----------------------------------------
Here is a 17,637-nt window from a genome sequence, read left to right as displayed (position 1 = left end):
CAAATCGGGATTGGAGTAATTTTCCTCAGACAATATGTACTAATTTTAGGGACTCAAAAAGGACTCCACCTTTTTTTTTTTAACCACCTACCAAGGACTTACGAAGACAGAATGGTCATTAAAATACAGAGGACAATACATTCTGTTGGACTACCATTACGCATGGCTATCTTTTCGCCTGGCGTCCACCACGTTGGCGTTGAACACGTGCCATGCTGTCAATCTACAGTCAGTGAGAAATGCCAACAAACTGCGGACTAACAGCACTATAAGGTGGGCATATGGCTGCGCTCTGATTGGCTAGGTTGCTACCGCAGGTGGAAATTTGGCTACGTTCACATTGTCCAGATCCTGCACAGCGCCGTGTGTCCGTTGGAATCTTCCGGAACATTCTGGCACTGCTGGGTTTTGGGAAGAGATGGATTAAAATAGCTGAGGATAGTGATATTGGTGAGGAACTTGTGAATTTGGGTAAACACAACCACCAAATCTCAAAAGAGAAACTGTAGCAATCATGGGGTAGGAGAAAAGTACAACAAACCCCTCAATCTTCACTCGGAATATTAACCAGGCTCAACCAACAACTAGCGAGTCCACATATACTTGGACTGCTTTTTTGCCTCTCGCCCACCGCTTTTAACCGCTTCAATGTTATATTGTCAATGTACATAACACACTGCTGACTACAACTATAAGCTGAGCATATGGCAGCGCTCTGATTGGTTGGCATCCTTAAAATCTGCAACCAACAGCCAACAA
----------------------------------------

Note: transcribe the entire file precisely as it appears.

Here is a 17,637-nt window from a genome sequence, read left to right as displayed (position 1 = left end):
CAAATCGGGATTGGAGTAATTTTCCTCAGACAATATGTACTAATTTTAGGGACTCAAAAAGGACTCCACCTTTTTTTTTTTAACCACCTACCAAGGACTTACGAAGACAGAATGGTCATTAAAATACAGAGGACAATACATTCTGTTGGACTACCATTACGCATGGCTATCTTTTCGCCTGGCGTCCACCACGTTGGCGTTGAACACGTGCCATGCTGTCAATCTACAGTCAGTGAGAAATGCCAACAAACTGCGGACTAACAGCACTATAAGGTGGGCATATGGCTGCGCTCTGATTGGCTAGGTTGCTACCGCAGGTGGAAATTTGGCTACGTTCACATTGTCCAGATCCTGCACAGCGCCGTGTGTCCGTTGGAATCTTCCGGAACATTCTGGCACTGCTGGGTTTTGGGAAGAGATGGATTAAAATAGCTGAGGATAGTGATATTGGTGAGGAACTTGTGAATTTGGGTAAACACAACCACCAAATCTCAAAAGAGAAACTGTAGCAATCATGGGGTAGGAGAAAAGTACAACAAACCCCTCAATCTTCACTCGGAATATTAACCAGGCTCAACCAACAACTAGCGAGTCCACATATACTTGGACTGCTTTTTTGCCTCTCGCCCACCGCTTTTAACCGCTTCAATGTTATATTGTCAATGTACATAACACACTGCTGACTACAACTATAAGCTGAGCATATGGCAGCGCTCTGATTGGTTGGCATCCTTAAAATCTGCAACCAACAGCCAACAA